We follow a very good column in the Irish Times which today dealt with the tax issues of loans by parents to children. The article can be viewed here.
The article deals - broadly - with the gift and potential inheritance tax implications of loans between parents and children. In short, the advancement of a loan at less than market rates (which is usually the case in these situations) has gift/inheritance tax implications for the child. This arises under "free use" rules.
The column is a good source of general information on personal finance matters, but there are some important points that we would add to this topic:-
It is not correct that interest needs to be charged on a loan by a parent to a child. Revenue cannot determine or stipulate that interest is actually charged on a loan between family members or others.
Actually charging interest would create an income tax exposure for the parent(s) concerned.
The rate of interest (which does not have to be charged) but may be imputed for gift tax purposes would not be that referable to normal bank lending rates unless the mortgage is secured and provided on market terms (i.e. monthly repayments and fixed term).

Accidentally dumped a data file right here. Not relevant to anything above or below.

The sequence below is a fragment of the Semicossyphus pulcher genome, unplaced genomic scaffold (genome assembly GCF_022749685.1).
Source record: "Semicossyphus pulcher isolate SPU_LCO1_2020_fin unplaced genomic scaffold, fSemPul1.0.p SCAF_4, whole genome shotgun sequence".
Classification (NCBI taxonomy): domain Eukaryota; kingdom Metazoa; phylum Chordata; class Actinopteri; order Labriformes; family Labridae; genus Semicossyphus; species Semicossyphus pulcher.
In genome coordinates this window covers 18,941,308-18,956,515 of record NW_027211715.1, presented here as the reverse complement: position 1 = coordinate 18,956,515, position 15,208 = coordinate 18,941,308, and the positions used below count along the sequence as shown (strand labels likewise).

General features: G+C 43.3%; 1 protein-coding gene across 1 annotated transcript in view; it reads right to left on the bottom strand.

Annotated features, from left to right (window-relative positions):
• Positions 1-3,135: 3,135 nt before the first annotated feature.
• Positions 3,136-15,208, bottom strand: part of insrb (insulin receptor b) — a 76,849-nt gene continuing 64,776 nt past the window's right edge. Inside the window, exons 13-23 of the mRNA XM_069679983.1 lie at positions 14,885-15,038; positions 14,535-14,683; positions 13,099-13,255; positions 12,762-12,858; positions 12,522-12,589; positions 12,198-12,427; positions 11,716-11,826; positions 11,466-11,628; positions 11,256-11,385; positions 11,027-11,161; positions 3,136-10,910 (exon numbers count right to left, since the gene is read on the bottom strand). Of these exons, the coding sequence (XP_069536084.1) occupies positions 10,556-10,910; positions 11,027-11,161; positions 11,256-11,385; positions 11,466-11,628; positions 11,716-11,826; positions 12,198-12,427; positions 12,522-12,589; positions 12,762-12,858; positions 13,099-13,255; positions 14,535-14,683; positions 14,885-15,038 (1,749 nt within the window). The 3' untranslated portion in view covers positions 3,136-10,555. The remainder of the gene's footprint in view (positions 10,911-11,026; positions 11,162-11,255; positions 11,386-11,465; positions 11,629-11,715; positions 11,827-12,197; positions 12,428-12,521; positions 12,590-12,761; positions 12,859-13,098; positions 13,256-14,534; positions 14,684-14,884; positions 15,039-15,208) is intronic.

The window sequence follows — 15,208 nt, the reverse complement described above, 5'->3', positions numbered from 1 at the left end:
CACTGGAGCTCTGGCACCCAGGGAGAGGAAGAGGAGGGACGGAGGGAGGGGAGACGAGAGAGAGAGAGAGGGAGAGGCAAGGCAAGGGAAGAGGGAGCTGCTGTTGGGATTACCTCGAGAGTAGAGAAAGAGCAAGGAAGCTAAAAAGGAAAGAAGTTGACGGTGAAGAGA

Unless advanced on the above basis the rate of interest for gift tax purposes would most likely be higher rate on account of there being a higher risk of recovery.
The annual gift allowance can be doubled by having a joint loan or quadrupled if the child is married. This potentially goes a long way to enabling the loan to be carried or unwound without any negative tax implications.
Finally, there is provision (albeit recently restricted) for the tax-free transfer of an interest in a dwelling house by way of gift and inheritance.
Whilst not directly relevant, we would also highlight that leaving loans outstanding can cause significant problems in future and cause inter-family issues when administering a parent's estate.
With planning, steps can be taken to avoid or mitigate the negative tax issues associated with loans.